First half summary: After plodding through the season’s first several weeks, the Blazers caught their stride, won six straight in February and repositioned themselves among the best in the Western Conference. Much of this had to do with the game-savior role assumed once again by Damian Lillard, who rescued the club with a handful of game-changing late jumpers. The Blazers endured CJ McCollum’s small foot fracture which sidelined him for a month, along with injuries to Jusuf Nurkic and Zach Collins (out indefinitely). Lillard (29.8 ppg, 8.0 apg) is challenging for the NBA scoring title in what looks like another All-NBA season.
Enes Kanter is another bright spot — and a mildly surprising one at that. He was an economical offseason addition and is serving his second tour of duty in Portland, providing a soft touch around the basket and strong rebounding (11.5 rpg in 26.2 mpg) to make him a valued contributor.
Biggest question going into the second half: Assuming McCollum recovers nicely, the Blazers should have the necessary rotational players to make noise and perhaps push for a top-four seed in the West. Lots will depend on the efforts of a few newcomers, namely Derrick Jones Jr. and Robert Covington. These athletic swingmen are valued for their defense, a major issue with Portland last season which hasn’t completely vanished (the Blazers are 28th in Defensive Rating).
Gary Trent Jr. was a revelation last season for the Blazers, especially in the playoffs. He replaced McCollum in the lineup after his injury and, while he had his moments — especially with deep shooting (41%) — Trent is perhaps better suited as a sixth man.
Nurkic must also bounce back from a fractured wrist and give the Blazers the level of quality post-play that they expect from him, and will need in order to make a bigger statement in the West. It would also be nice if Rodney Hood or maybe Carmelo Anthony could relieve some of the load from Portland’s volume shooters.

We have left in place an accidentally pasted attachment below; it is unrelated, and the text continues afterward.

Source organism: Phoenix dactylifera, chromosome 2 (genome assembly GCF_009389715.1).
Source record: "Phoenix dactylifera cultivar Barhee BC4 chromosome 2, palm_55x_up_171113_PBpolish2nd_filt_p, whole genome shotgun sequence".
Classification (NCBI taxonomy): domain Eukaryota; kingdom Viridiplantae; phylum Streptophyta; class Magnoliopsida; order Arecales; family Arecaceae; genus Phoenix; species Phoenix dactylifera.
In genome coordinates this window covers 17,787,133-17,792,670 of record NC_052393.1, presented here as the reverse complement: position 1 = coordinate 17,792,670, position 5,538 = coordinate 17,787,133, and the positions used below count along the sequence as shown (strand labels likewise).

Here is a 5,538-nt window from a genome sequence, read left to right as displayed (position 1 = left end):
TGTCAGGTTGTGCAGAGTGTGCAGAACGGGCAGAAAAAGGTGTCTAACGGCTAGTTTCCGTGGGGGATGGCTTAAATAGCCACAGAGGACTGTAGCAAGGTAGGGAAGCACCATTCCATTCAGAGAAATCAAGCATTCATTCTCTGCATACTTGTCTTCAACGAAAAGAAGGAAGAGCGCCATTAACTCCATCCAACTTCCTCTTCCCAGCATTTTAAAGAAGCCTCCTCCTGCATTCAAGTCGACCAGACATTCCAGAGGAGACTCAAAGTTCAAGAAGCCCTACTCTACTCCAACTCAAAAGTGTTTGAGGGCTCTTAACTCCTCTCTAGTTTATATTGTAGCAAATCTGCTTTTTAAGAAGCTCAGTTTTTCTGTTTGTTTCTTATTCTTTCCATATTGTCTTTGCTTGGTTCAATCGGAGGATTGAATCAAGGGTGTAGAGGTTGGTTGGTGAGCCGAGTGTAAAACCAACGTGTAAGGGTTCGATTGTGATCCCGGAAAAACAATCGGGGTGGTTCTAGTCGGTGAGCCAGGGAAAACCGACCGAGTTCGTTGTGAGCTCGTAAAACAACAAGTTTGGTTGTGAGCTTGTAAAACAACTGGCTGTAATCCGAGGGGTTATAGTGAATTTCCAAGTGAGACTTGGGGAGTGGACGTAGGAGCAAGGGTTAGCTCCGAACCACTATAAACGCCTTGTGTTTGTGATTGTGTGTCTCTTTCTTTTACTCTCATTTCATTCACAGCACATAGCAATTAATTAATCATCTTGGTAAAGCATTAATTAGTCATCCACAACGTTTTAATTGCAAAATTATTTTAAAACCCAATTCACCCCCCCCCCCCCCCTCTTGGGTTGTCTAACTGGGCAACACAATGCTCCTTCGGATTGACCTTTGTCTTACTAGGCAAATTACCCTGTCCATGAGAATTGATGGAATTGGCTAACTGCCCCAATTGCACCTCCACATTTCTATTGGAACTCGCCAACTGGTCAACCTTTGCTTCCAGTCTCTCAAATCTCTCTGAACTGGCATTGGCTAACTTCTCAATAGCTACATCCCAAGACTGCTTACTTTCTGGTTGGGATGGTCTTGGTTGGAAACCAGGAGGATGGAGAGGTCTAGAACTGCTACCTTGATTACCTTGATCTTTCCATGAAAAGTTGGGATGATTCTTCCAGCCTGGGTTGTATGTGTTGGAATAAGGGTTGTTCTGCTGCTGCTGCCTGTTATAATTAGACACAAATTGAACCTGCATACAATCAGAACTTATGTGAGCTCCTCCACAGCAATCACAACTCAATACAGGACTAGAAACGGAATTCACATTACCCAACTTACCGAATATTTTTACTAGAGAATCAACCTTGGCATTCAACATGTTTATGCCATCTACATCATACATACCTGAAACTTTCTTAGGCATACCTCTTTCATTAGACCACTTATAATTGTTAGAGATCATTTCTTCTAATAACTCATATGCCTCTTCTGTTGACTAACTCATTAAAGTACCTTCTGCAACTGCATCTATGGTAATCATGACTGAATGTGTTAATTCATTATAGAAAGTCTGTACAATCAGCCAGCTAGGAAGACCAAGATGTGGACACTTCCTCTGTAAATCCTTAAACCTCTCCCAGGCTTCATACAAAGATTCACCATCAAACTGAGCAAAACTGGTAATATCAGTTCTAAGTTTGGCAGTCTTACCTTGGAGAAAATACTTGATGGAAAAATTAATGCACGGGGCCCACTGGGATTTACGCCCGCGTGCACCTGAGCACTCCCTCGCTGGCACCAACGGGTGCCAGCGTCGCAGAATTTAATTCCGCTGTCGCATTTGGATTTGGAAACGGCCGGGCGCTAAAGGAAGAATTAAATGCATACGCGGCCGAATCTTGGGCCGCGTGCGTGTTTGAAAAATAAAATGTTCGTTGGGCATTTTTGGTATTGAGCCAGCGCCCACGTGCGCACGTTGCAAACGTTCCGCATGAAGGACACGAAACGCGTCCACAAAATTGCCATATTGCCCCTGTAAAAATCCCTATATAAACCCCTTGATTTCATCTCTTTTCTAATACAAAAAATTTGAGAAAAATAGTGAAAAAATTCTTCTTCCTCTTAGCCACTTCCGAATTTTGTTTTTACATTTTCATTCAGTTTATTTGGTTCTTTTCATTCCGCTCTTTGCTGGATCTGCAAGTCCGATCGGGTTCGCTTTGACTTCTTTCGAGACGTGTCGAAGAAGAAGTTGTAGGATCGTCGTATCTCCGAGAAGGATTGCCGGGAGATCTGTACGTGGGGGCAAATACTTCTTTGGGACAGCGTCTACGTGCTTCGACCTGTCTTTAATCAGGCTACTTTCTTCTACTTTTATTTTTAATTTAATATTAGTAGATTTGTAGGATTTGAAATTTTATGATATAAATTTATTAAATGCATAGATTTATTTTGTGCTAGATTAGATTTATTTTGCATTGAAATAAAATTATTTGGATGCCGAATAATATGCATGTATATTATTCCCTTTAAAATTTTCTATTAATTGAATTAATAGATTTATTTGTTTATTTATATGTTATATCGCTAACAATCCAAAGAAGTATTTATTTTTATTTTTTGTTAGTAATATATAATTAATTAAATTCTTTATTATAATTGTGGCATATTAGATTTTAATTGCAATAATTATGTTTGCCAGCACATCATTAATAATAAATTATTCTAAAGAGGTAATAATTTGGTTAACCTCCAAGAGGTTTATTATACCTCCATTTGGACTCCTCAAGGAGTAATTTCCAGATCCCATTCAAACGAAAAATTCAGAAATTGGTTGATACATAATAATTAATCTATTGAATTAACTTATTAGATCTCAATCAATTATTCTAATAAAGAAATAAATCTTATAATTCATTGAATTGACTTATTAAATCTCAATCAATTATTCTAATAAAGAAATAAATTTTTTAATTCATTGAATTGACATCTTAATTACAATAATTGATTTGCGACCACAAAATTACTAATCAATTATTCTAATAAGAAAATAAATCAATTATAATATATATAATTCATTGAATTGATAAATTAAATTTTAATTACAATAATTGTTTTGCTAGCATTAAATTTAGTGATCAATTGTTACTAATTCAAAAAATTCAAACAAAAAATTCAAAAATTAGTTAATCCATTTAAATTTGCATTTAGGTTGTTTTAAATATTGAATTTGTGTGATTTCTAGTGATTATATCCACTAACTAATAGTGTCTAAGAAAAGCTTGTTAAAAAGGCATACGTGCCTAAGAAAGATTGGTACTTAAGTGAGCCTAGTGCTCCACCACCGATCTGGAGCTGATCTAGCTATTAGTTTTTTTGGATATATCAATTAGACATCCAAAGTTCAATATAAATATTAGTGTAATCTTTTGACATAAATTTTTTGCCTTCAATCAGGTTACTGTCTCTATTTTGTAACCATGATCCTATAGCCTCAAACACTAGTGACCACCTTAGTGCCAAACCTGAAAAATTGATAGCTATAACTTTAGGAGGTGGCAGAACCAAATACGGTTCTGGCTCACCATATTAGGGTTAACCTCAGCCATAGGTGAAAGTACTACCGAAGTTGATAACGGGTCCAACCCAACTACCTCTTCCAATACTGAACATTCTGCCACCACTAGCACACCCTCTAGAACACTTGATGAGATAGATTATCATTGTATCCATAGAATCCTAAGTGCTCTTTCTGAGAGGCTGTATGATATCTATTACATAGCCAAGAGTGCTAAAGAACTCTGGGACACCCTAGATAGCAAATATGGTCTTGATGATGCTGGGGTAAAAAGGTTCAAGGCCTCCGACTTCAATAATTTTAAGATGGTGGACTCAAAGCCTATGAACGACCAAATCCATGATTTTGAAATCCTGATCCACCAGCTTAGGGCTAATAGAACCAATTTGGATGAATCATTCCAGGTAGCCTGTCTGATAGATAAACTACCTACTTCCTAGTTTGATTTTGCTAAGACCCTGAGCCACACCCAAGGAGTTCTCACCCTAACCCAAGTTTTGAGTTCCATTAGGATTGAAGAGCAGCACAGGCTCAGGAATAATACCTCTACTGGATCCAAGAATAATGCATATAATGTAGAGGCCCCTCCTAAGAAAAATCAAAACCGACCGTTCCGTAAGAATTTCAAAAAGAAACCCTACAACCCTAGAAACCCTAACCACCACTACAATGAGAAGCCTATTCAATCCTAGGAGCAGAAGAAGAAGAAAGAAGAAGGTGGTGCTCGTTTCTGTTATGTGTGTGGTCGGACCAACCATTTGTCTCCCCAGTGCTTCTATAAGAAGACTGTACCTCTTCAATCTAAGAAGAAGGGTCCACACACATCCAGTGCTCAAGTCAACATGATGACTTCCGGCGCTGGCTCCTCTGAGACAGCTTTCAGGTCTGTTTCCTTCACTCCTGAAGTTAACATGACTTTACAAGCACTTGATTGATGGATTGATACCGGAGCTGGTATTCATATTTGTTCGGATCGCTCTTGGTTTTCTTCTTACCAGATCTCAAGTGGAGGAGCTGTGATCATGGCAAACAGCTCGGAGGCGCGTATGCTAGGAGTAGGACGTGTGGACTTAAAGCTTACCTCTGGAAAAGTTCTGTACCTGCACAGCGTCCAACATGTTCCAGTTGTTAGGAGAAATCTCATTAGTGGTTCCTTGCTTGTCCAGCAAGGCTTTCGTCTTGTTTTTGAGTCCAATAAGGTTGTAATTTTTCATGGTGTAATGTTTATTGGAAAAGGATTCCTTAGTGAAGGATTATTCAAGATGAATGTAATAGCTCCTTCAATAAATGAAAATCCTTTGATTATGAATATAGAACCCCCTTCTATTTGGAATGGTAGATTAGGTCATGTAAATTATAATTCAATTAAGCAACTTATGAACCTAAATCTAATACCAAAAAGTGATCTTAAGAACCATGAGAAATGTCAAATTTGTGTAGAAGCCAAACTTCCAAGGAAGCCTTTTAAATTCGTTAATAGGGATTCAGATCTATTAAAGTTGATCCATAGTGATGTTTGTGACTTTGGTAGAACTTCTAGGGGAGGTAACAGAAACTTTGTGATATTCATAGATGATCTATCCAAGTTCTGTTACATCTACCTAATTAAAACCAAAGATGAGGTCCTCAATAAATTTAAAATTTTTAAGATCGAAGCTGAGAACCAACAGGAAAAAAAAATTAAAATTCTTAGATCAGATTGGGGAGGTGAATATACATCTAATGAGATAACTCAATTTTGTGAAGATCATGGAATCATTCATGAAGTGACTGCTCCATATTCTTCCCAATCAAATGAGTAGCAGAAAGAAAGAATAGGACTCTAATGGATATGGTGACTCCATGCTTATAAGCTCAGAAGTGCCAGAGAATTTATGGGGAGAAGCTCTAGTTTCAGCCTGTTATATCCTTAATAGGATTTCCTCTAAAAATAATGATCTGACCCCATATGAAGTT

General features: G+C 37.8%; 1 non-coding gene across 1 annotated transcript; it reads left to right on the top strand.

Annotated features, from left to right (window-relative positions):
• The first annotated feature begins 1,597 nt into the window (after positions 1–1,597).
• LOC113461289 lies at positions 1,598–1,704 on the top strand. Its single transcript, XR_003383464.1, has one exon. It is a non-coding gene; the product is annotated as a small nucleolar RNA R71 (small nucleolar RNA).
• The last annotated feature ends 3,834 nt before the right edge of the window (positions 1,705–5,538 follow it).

Playoffs or lottery?: The Blazers are clearly a top-six team in the West and should reach the playoffs securely if not comfortably. But will they be completely healthy? That’s always been an issue with Portland, especially in the recent past. As solid as Lillard and McCollum are, they still haven’t reached the promised land and only once appeared in the West finals. Therefore, it’ll require the maximum possible from all the important pieces in the rotation to exceed expectations for Portland — meaning, a Finals trip.
Another major factor will be defense, which has held the Blazers back in the past. Can Portland stop the opposing team’s best player(s) in crucial moments? Although he’s certainly capable of supplying the goods, it’s probably too much to ask Lillard to bail you out every time. At some point, Portland will need an additional hero, either defensively, on the glass or simply by making big plays.
Every neutral basketball fan would love to see Lillard enjoy a deep run into the postseason. He’s a true professional, loyal to the organization, big in the community and as we saw last fall, capable of delivering in the postseason. Yet Portland will need to play high-level basketball and get a few breaks to make it out of the West.
— Shaun Powell